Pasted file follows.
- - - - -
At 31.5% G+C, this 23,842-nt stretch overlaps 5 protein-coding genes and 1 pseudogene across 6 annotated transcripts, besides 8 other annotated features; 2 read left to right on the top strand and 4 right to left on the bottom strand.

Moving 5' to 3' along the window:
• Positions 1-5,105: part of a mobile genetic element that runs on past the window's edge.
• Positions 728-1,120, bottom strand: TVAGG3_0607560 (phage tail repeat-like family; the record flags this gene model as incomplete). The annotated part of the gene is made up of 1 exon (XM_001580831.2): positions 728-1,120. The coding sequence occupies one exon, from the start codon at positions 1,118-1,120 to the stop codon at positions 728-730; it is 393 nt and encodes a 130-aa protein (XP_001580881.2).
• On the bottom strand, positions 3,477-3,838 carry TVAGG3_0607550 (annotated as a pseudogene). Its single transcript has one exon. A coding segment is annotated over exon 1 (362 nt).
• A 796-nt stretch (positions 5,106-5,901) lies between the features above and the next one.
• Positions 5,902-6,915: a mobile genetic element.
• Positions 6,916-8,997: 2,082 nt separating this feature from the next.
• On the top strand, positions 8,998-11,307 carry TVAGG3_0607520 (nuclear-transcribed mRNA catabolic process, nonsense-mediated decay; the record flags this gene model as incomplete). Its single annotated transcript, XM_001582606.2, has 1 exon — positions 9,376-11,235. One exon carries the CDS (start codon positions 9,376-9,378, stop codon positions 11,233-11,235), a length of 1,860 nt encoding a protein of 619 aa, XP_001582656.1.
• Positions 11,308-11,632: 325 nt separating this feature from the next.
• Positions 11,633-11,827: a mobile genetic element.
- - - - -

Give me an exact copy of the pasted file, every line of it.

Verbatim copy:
At 31.5% G+C, this 23,842-nt stretch overlaps 5 protein-coding genes and 1 pseudogene across 6 annotated transcripts, besides 8 other annotated features; 2 read left to right on the top strand and 4 right to left on the bottom strand.

Moving 5' to 3' along the window:
• Positions 1-5,105: part of a mobile genetic element that runs on past the window's edge.
• Positions 728-1,120, bottom strand: TVAGG3_0607560 (phage tail repeat-like family; the record flags this gene model as incomplete). The annotated part of the gene is made up of 1 exon (XM_001580831.2): positions 728-1,120. The coding sequence occupies one exon, from the start codon at positions 1,118-1,120 to the stop codon at positions 728-730; it is 393 nt and encodes a 130-aa protein (XP_001580881.2).
• On the bottom strand, positions 3,477-3,838 carry TVAGG3_0607550 (annotated as a pseudogene). Its single transcript has one exon. A coding segment is annotated over exon 1 (362 nt).
• A 796-nt stretch (positions 5,106-5,901) lies between the features above and the next one.
• Positions 5,902-6,915: a mobile genetic element.
• Positions 6,916-8,997: 2,082 nt separating this feature from the next.
• On the top strand, positions 8,998-11,307 carry TVAGG3_0607520 (nuclear-transcribed mRNA catabolic process, nonsense-mediated decay; the record flags this gene model as incomplete). Its single annotated transcript, XM_001582606.2, has 1 exon — positions 9,376-11,235. One exon carries the CDS (start codon positions 9,376-9,378, stop codon positions 11,233-11,235), a length of 1,860 nt encoding a protein of 619 aa, XP_001582656.1.
• Positions 11,308-11,632: 325 nt separating this feature from the next.
• Positions 11,633-11,827: a mobile genetic element.